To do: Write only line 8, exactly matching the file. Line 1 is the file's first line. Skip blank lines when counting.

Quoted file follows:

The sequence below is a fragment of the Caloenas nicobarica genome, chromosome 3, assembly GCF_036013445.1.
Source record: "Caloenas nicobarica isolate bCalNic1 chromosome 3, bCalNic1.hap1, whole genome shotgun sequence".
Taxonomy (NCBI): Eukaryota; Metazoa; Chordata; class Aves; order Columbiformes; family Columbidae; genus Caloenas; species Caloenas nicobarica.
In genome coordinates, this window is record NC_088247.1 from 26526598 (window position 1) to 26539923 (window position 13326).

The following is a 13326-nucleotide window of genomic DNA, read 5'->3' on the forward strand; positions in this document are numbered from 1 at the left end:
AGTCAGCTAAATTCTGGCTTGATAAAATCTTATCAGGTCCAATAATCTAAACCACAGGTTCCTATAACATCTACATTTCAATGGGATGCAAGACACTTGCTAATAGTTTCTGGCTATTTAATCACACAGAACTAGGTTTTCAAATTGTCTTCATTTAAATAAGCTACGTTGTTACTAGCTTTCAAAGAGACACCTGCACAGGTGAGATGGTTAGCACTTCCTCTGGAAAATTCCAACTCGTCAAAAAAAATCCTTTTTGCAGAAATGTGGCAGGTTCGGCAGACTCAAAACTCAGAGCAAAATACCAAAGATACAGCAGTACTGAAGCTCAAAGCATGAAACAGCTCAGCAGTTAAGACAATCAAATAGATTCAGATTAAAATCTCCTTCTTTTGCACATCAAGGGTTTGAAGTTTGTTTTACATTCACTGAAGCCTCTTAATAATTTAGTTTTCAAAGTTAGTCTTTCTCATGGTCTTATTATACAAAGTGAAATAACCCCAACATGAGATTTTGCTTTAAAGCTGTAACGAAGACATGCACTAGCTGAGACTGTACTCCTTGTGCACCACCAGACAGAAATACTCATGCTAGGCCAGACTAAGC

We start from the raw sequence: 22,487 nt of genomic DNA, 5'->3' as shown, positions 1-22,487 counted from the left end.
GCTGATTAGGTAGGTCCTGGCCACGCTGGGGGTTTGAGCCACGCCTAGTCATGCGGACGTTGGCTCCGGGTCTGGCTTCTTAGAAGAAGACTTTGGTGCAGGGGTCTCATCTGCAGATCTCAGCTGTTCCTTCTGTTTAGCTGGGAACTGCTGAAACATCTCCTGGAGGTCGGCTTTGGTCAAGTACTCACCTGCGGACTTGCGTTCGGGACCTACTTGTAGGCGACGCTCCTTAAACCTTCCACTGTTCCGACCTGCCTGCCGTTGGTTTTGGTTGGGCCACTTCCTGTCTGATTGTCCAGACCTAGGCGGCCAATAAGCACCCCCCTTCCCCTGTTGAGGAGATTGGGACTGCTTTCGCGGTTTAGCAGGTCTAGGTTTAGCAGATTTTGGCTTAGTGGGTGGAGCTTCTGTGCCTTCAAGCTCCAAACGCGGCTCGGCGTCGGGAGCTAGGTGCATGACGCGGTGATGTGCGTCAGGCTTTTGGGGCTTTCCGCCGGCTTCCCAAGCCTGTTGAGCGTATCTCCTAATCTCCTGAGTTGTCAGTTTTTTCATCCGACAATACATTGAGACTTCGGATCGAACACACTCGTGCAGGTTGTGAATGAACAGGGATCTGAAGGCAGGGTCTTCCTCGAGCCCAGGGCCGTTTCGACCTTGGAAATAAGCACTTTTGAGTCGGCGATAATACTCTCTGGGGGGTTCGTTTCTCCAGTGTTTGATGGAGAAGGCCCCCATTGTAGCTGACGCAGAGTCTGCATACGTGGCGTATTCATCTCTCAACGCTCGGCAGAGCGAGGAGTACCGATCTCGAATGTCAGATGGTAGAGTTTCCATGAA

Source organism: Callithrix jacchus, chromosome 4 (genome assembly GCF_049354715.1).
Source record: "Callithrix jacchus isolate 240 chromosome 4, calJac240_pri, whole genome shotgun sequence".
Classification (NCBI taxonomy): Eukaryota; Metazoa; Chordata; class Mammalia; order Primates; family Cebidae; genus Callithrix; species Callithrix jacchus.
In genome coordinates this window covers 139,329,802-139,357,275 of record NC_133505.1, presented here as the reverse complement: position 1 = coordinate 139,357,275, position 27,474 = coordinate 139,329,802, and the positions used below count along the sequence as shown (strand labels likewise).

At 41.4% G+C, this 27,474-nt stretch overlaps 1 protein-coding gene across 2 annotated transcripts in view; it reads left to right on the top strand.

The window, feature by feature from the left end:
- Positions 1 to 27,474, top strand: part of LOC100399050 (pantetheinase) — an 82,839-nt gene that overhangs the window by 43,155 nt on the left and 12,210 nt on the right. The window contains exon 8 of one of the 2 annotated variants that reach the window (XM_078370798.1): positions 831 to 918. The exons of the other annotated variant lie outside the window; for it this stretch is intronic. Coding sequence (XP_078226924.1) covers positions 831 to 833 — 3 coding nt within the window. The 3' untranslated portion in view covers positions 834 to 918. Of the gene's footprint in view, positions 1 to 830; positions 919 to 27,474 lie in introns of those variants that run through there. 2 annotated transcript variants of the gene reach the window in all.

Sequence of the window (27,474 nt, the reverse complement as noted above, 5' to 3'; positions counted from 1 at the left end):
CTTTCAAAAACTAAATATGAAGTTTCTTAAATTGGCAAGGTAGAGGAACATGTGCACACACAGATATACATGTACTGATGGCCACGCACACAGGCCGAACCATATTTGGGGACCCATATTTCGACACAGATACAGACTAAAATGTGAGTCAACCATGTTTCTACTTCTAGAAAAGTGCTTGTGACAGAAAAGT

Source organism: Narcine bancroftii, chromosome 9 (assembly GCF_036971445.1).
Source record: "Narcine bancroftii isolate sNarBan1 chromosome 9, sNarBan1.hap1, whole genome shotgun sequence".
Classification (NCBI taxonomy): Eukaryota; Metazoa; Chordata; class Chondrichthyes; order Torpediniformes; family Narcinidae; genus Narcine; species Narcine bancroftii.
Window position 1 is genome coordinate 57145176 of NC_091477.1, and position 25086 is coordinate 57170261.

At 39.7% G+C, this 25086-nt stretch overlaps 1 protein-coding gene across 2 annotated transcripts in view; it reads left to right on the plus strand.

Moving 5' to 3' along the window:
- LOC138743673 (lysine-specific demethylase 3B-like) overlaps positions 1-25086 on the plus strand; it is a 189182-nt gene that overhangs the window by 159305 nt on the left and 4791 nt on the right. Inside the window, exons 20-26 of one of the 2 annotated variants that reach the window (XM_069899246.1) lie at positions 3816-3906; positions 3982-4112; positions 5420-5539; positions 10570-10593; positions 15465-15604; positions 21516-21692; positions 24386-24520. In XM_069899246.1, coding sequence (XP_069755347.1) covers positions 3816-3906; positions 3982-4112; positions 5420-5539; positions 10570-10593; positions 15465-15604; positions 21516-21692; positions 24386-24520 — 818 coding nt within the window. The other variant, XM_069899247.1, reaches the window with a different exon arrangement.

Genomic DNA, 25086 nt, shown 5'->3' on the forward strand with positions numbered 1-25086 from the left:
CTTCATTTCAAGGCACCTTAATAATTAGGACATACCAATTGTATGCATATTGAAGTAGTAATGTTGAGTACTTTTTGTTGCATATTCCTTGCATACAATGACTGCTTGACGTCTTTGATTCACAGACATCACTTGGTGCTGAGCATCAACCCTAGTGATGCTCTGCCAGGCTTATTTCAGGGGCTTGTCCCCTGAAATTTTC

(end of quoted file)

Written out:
GCTGATTAGGTAGGTCCTGGCCACGCTGGGGGTTTGAGCCACGCCTAGTCATGCGGACGTTGGCTCCGGGTCTGGCTTCTTAGAAGAAGACTTTGGTGCAGGGGTCTCATCTGCAGATCTCAGCTGTTCCTTCTGTTTAGCTGGGAACTGCTGAAACATCTCCTGGAGGTCGGCTTTGGTCAAGTACTCACCTGCGGACTTGCGTTCGGGACCTACTTGTAGGCGACGCTCCTTAAACCTTCCACTGTTCCGACCTGCCTGCCGTTGGTTTTGGTTGGGCCACTTCCTGTCTGATTGTCCAGACCTAGGCGGCCAATAAGCACCCCCCTTCCCCTGTTGAGGAGATTGGGACTGCTTTCGCGGTTTAGCAGGTCTAGGTTTAGCAGATTTTGGCTTAGTGGGTGGAGCTTCTGTGCCTTCAAGCTCCAAACGCGGCTCGGCGTCGGGAGCTAGGTGCATGACGCGGTGATGTGCGTCAGGCTTTTGGGGCTTTCCGCCGGCTTCCCAAGCCTGTTGAGCGTATCTCCTAATCTCCTGAGTTGTCAGTTTTTTCATCCGACAATACATTGAGACTTCGGATCGAACACACTCGTGCAGGTTGTGAATGAACAGGGATCTGAAGGCAGGGTCTTCCTCGAGCCCAGGGCCGTTTCGACCTTGGAAATAAGCACTTTTGAGTCGGCGATAATACTCTCTGGGGGGTTCGTTTCTCCAGTGTTTGATGGAGAAGGCCCCCATTGTAGCTGACGCAGAGTCTGCATACGTGGCGTATTCATCTCTCAACGCTCGGCAGAGCGAGGAGTACCGATCTCGAATGTCAGATGGTAGAGTTTCCATGAA